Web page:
What is claimed is:
1. In an irrigation system for watering a land area at a plurality of locations by controlling a corresponding plurality of solenoid operated sprinkler valves, a control unit having a panel board therein on which is pictorially depicted the land area being watered, a plurality of terminal outlets on said panel board corresponding to the plur-ality of sprinkler valves, each terminal outlet comprising a left and a right hand terminal, and a connector interconnecting said terminals, a matrix of power transfer terminal outlets mounted on said control unit, each power transfer terminal outlet in the matrix having a pair of terminals, a power lead connecting the left hand terminal of each panel board terminal outlet with the solenoid of the corresponding sprinkler valve, a power lead connecting the right hand terminal of each panel boar-d terminal outlet with a terminal of one of said power transfer terminal outlets, a source of electrical power at said control unit and having a power terminal and a common terminal, means interconnecting the power terminal of said source of electrical power with the terminals of each of said power transfer terminal outlets, and common connector means interconnecting each sprinkler valve solenoid with the common terminal of said source of electrical power.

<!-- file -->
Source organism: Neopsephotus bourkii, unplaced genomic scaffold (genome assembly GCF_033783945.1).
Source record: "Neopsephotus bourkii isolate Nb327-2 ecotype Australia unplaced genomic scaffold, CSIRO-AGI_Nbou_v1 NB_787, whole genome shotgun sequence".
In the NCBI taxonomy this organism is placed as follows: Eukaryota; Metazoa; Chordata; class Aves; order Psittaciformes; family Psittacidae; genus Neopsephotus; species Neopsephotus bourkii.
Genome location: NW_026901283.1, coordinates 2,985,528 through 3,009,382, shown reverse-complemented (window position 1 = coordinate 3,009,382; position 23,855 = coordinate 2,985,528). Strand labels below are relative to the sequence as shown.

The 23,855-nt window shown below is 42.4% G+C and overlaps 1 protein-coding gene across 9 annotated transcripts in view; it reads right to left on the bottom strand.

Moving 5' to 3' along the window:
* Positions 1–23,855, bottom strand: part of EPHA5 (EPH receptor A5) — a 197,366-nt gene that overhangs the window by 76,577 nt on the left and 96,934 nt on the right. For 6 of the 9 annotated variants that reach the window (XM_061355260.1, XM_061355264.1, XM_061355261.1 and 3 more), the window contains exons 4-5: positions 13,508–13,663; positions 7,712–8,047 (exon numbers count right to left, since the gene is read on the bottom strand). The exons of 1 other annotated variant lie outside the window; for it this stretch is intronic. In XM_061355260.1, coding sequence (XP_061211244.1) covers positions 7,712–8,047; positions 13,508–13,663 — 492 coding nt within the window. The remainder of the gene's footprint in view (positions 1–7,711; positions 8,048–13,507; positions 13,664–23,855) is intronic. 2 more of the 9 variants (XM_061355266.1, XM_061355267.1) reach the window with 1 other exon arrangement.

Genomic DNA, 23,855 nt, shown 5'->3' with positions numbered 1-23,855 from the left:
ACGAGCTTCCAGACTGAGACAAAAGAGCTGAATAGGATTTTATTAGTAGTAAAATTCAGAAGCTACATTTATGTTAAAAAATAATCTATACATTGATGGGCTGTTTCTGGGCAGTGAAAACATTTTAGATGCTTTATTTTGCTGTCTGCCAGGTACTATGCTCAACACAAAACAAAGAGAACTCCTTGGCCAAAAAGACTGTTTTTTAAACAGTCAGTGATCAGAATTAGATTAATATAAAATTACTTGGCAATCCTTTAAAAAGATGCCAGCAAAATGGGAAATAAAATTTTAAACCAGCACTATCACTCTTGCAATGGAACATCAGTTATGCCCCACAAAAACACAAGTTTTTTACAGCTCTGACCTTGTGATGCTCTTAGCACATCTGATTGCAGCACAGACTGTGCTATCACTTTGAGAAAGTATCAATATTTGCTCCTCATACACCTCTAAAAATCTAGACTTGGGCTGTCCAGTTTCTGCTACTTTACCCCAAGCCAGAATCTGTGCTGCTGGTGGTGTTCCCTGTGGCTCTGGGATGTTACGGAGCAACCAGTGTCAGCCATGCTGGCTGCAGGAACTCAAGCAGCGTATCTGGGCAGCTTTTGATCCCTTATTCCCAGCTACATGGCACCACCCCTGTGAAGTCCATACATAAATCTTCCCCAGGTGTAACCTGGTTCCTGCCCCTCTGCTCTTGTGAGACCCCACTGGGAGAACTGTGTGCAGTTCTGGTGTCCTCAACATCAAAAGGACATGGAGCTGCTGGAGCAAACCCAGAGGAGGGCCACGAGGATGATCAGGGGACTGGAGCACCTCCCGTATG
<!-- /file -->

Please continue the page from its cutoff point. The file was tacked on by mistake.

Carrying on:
2. In an irrigation system for watering a land area at a plurality of locations by controlling with a designated number of controlling circuits, a corresponding plurality of solenoid operated sprinkler valves, each controlling circuit being associated with only certain of said sprinkler valves, the sprinkler heads associated with each controlling circuit being different than those associated with any other controlling circuit, a control unit having a panel board therein on which is pictorially depicted the land area being watered, a plurality of terminal outlets on said panel board corresponding to the plurality of sprinkler valves, each terminal outlet comprising a left and a right hand terminal, and a connector interconnecting said terminals, a matrix of power transfer terminal outlets mounted on said control unit, said matrix being comprised of a number of rows of power transfer terminal outlets, each row comprising part of one of said controlling circuits, each power transfer terminal outlet in the matrix having a pair of termnials, the terminals of all the power transfer terminal outlets in each row being electrically interconnected, a power lead connecting the left hand terminal of each panel board terminal with solenoid of the corresponding sprinkler valve, a power lead connecting the right hand terminal of each panel board terminal outlet with a terminal of one of said power transfer terminal outlets, a source of electrical power at said control unit and having a power terminal and a common terminal, programmer means operable to connect electrically in predetermined sequential order the power terminal of said source of electrical power with at least one of the terminals in each row of power transfer terminal outlets, and common connector means interconnecting each sprinkler valve solenoid with the common terminal of said source of electrical power.